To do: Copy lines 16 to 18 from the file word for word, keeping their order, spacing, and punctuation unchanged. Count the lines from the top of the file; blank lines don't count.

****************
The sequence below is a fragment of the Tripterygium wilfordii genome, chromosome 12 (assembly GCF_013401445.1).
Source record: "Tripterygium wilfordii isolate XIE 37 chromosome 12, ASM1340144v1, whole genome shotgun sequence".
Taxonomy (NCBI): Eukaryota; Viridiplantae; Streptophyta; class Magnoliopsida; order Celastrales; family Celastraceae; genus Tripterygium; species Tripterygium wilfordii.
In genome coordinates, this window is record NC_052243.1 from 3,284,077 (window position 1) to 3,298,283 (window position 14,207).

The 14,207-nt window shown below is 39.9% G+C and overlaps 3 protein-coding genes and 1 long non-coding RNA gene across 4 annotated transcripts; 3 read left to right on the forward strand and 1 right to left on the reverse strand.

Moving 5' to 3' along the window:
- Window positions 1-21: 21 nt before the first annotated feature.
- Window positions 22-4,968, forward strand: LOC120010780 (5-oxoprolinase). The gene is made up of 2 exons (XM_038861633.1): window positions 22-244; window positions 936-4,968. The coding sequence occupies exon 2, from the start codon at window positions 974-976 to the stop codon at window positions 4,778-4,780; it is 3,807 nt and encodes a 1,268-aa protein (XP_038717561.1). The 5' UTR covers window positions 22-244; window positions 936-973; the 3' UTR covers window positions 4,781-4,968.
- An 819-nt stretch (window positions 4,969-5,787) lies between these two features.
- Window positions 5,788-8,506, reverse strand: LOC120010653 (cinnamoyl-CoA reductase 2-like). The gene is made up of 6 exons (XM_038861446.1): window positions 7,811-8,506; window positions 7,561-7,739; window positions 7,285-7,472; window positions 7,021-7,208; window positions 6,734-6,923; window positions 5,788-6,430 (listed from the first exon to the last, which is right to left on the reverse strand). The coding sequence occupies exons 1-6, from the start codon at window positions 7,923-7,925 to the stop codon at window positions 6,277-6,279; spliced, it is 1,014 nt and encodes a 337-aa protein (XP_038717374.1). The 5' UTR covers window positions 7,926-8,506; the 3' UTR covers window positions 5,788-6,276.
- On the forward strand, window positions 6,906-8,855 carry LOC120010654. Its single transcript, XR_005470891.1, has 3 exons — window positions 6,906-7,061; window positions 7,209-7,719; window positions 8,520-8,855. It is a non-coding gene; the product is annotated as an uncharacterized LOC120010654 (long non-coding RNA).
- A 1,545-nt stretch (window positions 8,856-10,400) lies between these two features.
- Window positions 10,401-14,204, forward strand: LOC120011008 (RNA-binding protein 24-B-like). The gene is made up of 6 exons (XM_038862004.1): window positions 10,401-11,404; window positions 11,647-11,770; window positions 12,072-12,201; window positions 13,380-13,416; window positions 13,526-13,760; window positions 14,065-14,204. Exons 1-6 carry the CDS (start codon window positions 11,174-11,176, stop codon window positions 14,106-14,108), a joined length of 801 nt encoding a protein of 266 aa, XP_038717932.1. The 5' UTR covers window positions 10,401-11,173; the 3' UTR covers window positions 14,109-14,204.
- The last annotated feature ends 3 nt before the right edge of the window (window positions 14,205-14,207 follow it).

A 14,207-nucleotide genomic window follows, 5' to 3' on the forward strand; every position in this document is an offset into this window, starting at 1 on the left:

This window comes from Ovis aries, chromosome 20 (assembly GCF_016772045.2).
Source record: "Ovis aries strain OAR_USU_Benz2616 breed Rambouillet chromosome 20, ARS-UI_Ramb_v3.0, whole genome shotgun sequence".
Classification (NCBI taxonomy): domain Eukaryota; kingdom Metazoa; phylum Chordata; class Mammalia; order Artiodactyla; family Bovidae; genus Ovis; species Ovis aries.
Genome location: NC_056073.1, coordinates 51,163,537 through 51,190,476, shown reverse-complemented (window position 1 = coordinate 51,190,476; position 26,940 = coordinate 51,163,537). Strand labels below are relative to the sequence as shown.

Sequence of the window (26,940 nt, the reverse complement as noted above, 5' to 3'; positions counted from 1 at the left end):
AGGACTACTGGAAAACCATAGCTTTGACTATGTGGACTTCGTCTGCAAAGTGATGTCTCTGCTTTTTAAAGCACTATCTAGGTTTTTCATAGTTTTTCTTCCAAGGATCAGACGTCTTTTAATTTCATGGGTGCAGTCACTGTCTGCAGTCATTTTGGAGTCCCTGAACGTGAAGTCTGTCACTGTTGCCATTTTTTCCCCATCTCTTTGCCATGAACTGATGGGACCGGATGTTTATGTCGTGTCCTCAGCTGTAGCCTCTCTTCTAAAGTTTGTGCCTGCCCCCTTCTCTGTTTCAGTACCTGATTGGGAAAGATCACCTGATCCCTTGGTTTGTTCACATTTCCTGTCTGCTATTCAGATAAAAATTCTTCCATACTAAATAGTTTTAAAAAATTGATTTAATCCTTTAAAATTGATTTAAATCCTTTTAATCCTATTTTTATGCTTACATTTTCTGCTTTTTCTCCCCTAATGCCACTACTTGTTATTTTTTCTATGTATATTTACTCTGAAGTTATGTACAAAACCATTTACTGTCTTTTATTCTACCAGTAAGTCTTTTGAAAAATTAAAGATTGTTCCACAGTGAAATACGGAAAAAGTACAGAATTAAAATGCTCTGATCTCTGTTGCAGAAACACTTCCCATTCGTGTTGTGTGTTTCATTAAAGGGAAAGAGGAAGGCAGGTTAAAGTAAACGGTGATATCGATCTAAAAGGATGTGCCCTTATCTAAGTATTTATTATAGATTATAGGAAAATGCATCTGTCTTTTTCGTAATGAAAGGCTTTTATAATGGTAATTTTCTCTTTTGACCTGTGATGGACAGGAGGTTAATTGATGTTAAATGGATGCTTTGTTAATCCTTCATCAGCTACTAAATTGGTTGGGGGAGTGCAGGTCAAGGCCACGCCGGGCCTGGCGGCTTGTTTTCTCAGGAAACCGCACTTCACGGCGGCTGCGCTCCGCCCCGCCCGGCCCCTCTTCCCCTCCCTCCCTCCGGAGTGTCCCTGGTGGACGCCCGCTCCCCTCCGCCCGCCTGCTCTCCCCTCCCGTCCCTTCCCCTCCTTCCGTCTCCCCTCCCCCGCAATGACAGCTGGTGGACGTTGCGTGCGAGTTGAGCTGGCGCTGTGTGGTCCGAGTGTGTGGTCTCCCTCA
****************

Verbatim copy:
This window comes from Ovis aries, chromosome 20 (assembly GCF_016772045.2).
Source record: "Ovis aries strain OAR_USU_Benz2616 breed Rambouillet chromosome 20, ARS-UI_Ramb_v3.0, whole genome shotgun sequence".
Classification (NCBI taxonomy): domain Eukaryota; kingdom Metazoa; phylum Chordata; class Mammalia; order Artiodactyla; family Bovidae; genus Ovis; species Ovis aries.